"Merely being an athlete who can swim fast is not enough for me. Unless I can help the public understand what it means to have an impairment and exert some kind of impact on society, it would be meaningless for me to be a Paralympian."
Amid the COVID-19 pandemic that is requiring all of us to curtail our normal activities, there are many athletes who are continuing with their daily training routines ahead of the Tokyo 2020 Paralympic Games - many of whom share their thoughts via social media.
Among them is TOMITA Uchu, a Para swimmer who is ranked No. 2 in the world in 400m freestyle and 100m butterfly in the vision impairment classification S11 (as of May 2020).
Tomita won silver medals in both events at the 2019 World Para Swimming Championships and spoke to Tokyo 2020 about his aim of adding to his medal collection at the Paralympic Games next year.
Aspiring to make the Paralympic Games a must-see event
Given today’s situation where everyone is experiencing all kinds of difficulties due to the coronavirus pandemic, I asked myself what I could do as a Paralympic hopeful. It occurred to me that I could support people by sending out messages through social media.
In my view, the Paralympic Games provides a setting for athletes to tackle out-of-the-ordinary challenges and to express their potential through sports.
As an athlete aspiring to become a Paralympian, I thought that I may have something to share with others based on my own experiences of having overcome all sorts of tribulations, and that maybe I could spread positive energy to help them in some way. Prompted by such thoughts, I started sending out messages through social media.
I have a progressive disease that impairs my vision, which prevents me from freely going outside. I have been in this condition since long before the spread of the coronavirus, so I accept my lifestyle as normal and do not particularly feel distressed by the current situation. Looking at my own experiences made me realise that I may have something unique to share with the world.
Another reason why I share my ideas through social media is that I want to help the public to widely recognise the significance of the Paralympic Games.
The Olympic Games are widely perceived as the pinnacle of high-performance sports, but the significance of hosting the Paralympics lies in promoting the inclusion of a diverse array of people. Because I fully support this underlying philosophy of the Paralympics, I have dreamed of being a part of the event and using myself as a tool to proliferate that ideal. As such, merely being an athlete who can swim fast is not enough for me. Unless I can help the public understand what it means to have an impairment and exert some kind of impact on society, it would be meaningless for me to be a Paralympian. I believe the real significance of the Paralympics lies in pursuing such goals.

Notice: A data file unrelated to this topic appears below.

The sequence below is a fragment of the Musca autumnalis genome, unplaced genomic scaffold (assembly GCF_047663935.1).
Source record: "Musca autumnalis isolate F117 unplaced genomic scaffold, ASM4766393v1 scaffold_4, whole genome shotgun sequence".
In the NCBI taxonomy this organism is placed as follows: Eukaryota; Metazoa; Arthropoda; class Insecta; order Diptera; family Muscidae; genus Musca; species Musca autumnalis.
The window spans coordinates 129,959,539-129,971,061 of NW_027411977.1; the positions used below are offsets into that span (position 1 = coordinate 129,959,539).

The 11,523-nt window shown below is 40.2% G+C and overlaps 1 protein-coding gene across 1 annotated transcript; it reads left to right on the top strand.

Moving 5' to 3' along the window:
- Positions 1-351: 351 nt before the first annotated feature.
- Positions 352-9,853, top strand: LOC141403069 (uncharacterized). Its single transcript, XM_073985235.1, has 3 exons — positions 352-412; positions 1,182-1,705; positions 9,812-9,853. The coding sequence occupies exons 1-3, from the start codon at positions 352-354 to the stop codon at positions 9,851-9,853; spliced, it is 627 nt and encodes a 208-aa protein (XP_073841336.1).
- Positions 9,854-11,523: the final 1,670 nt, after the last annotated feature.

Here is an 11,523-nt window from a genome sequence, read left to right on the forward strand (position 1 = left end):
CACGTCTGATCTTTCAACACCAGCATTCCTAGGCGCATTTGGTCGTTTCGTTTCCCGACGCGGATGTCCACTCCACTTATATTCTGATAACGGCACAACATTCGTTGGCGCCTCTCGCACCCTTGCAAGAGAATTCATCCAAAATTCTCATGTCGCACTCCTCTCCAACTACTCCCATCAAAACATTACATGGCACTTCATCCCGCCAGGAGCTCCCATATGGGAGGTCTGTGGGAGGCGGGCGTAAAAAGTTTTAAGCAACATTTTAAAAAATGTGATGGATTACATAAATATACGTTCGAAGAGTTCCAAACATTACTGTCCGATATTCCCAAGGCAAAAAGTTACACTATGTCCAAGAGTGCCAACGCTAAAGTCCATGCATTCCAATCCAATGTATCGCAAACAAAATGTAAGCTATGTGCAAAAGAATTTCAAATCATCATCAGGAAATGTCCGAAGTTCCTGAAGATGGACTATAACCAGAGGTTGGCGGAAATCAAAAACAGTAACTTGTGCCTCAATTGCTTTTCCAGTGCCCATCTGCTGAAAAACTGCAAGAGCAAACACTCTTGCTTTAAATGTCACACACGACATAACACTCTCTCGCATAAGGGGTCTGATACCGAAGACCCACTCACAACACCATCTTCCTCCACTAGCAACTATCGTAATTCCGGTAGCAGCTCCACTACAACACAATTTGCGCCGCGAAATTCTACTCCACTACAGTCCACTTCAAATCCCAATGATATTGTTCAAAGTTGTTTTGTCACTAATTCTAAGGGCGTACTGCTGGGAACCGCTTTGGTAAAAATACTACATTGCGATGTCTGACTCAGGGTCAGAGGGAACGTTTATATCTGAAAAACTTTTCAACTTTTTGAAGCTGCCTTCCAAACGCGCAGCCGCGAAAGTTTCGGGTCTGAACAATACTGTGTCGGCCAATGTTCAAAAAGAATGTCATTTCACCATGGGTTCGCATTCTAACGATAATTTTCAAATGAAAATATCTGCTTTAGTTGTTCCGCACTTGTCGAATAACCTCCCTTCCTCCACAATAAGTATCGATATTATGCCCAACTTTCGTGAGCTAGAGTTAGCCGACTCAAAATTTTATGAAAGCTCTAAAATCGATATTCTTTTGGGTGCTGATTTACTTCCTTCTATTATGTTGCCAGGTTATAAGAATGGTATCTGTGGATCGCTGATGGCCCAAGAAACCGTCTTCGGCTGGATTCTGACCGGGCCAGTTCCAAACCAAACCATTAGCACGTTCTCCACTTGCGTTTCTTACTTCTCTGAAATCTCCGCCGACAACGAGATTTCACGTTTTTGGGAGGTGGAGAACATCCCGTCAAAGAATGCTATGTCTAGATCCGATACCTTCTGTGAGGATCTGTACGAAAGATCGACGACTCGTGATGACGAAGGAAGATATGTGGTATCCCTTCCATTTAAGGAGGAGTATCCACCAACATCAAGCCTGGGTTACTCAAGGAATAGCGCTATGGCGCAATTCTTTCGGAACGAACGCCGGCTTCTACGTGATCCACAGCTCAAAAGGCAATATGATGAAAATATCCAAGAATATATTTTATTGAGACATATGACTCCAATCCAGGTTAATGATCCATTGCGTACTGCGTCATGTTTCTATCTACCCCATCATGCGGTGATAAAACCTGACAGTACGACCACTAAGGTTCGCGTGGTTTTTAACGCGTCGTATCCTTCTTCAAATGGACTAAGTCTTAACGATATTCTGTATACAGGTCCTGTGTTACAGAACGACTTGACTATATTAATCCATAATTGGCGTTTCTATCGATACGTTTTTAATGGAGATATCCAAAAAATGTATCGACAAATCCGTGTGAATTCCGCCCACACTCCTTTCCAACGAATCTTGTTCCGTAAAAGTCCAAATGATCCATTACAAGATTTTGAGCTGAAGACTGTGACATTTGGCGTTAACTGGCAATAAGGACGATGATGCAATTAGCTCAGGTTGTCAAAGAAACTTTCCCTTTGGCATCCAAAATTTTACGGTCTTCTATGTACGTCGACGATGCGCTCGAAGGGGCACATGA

The Paralympic Games is currently something we “ask” people to watch and cheer on. This is not how it should be. The Paralympics should be a “must-see” event for everyone. To make the Paralympics cooler and more exciting, I am working on its branding and marketing strategies with support from others around me. Although challenging, I hope to produce results in the year leading up to the Games. I am now working on communicating messages, translating them into English, and seeking advice from team members regarding photos and video footage, which I cannot see for myself. I will continue conveying my ideas going forward.
Reforming my body to acquire a dynamic swimming form
On the competition front, unfortunately I can barely practice in the pool these days. So instead of working on swimming techniques, I focus on enhancing my physical abilities through stretching exercises to increase flexibility and the range of motion.
My body is in a neutral state now, so I am trying to increase mobility in areas that lacked mobility, use muscles I hadn’t been using, ride the exercise bike to retain my stamina, and lift heavy barbells and dumbbells to maintain my muscle strength. In other words, I am reviewing my body from the basics and meticulously reforming and building my physique to enhance my performance.
My ultimate aim is to extend the reach of each stroke. To achieve this, I am working on increasing the range of motion of the rib cage and the in-depth muscles of the shoulders so that the arms can move dynamically together with the shoulder blades and the back, as well as strengthening the small muscles buried in the big joints to correct shoulder mobility and empower weaker areas. I focus on these aspects because my swimming efficiency still has a lot of room for improvement.
My overall body motions are small and I depend a lot on rhythm now, so I am seeking to capture larger amounts of water with each stroke to acquire a dynamic swimming technique that enables me to move forward with more momentum.